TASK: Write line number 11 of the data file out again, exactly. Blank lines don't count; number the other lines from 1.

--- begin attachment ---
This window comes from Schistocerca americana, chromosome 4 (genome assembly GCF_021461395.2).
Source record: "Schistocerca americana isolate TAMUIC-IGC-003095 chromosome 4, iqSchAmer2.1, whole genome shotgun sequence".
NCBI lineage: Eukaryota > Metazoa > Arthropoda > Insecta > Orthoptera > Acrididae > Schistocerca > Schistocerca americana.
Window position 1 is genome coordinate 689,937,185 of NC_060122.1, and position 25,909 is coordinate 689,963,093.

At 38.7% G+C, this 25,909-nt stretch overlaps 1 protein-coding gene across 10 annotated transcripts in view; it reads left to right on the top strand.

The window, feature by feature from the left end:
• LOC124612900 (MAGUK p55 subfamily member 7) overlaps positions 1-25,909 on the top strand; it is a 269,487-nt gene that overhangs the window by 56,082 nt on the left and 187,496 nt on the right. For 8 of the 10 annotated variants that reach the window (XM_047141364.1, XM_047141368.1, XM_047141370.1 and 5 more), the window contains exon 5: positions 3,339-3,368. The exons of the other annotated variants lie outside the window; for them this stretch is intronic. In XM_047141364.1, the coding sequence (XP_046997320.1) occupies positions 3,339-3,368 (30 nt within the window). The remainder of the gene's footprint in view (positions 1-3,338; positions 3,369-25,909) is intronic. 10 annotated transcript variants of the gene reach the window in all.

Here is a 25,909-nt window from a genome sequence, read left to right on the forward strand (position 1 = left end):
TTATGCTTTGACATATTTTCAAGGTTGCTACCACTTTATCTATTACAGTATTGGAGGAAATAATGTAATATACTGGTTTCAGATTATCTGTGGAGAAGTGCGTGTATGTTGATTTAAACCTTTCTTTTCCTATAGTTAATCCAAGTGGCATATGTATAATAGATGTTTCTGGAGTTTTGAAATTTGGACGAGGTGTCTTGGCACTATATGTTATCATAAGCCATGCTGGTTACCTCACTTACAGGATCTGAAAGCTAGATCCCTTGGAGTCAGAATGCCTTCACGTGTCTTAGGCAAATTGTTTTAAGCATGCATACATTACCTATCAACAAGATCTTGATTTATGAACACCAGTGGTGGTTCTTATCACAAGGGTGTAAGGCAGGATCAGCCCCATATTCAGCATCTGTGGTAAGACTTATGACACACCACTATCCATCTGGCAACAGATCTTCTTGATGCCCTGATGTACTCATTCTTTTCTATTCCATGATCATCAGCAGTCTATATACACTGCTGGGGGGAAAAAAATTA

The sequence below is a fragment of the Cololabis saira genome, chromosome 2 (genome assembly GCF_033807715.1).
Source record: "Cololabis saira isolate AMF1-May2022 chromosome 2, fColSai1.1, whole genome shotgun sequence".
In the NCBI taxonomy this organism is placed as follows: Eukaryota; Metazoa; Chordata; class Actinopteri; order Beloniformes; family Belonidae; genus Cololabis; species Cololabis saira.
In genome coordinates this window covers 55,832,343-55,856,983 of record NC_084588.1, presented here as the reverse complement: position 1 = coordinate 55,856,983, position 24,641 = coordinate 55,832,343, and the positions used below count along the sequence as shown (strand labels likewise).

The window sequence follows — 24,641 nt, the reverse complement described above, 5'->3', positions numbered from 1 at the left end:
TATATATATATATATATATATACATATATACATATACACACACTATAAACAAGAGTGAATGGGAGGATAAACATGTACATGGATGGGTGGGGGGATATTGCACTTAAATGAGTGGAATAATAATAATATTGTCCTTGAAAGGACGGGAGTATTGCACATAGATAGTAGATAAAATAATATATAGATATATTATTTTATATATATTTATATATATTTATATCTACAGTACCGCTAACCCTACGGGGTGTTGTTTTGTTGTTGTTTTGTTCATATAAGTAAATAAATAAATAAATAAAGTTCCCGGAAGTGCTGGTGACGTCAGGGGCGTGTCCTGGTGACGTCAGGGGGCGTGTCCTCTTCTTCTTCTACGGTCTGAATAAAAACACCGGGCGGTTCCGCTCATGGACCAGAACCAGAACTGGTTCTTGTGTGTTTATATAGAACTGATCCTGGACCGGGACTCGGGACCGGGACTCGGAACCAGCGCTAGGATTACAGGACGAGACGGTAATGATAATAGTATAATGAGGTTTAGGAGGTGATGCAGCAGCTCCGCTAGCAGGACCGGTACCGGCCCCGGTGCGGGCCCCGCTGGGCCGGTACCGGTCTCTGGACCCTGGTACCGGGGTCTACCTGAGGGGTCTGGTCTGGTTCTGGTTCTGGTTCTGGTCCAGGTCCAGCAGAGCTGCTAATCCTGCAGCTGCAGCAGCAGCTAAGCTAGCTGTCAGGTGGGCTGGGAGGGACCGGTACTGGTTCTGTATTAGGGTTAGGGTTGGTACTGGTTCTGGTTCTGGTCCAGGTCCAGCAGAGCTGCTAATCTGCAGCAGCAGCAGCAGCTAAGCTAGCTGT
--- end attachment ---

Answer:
Source record: "Cololabis saira isolate AMF1-May2022 chromosome 2, fColSai1.1, whole genome shotgun sequence".